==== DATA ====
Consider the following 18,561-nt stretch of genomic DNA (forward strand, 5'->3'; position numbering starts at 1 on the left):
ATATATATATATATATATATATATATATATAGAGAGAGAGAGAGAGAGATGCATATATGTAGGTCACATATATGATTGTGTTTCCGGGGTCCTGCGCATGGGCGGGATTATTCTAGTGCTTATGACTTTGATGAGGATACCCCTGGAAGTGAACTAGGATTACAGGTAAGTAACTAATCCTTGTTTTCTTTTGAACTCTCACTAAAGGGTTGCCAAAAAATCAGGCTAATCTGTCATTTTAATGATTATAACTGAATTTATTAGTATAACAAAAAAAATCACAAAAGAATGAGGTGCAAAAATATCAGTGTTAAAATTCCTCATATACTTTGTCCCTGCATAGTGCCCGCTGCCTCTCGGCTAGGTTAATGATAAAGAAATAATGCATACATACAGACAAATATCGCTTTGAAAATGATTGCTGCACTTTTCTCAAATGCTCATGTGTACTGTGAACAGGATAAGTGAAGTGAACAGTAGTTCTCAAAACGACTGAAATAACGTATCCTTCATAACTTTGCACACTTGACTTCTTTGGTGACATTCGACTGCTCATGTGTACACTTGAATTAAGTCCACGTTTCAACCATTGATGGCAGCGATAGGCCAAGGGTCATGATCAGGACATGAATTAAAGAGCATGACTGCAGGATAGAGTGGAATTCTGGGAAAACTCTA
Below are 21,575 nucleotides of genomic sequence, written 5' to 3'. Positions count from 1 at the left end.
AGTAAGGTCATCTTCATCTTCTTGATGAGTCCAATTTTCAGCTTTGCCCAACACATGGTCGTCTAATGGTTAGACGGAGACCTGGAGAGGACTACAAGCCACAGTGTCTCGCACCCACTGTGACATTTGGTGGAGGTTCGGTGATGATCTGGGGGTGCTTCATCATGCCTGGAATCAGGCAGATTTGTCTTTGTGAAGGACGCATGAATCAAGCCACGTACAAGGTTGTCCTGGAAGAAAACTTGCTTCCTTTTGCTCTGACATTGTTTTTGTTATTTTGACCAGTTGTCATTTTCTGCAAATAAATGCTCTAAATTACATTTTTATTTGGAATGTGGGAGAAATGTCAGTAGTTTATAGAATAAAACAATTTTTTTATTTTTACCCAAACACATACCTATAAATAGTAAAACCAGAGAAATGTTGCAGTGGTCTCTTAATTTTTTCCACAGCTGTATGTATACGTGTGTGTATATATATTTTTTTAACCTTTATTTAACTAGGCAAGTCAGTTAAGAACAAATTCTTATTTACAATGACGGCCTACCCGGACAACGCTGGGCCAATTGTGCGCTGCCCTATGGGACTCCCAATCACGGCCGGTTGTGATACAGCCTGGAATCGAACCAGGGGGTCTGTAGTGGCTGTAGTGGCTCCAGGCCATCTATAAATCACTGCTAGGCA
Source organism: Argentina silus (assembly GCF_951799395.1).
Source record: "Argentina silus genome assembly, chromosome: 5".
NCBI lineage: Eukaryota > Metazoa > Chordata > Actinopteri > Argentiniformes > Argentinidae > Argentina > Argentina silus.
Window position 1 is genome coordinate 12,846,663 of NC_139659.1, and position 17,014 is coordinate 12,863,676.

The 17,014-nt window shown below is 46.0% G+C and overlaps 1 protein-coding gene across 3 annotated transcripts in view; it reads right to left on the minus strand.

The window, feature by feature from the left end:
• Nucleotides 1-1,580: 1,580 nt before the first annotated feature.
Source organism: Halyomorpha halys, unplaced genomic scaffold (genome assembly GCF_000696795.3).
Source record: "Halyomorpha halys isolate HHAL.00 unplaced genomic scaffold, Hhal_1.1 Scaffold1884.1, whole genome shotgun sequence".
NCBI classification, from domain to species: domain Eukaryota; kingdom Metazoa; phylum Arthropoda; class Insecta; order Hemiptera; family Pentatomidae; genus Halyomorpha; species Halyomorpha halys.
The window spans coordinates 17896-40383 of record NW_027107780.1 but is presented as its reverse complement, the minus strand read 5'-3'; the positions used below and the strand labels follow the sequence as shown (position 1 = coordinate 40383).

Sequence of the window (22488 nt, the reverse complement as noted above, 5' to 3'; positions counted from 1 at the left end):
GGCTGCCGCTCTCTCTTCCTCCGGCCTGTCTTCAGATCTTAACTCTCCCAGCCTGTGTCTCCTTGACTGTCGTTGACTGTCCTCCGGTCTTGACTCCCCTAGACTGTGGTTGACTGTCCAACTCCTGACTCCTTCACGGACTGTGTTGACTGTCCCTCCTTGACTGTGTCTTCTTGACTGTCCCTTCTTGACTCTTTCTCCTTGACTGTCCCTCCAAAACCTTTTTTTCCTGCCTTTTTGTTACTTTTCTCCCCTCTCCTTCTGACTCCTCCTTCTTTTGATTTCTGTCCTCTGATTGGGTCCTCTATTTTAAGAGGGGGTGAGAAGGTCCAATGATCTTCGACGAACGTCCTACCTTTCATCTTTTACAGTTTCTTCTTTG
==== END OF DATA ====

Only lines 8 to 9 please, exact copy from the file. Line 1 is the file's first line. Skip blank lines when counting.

Window position 1 is genome coordinate 12,846,663 of NC_139659.1, and position 17,014 is coordinate 12,863,676.

The 17,014-nt window shown below is 46.0% G+C and overlaps 1 protein-coding gene across 3 annotated transcripts in view; it reads right to left on the minus strand.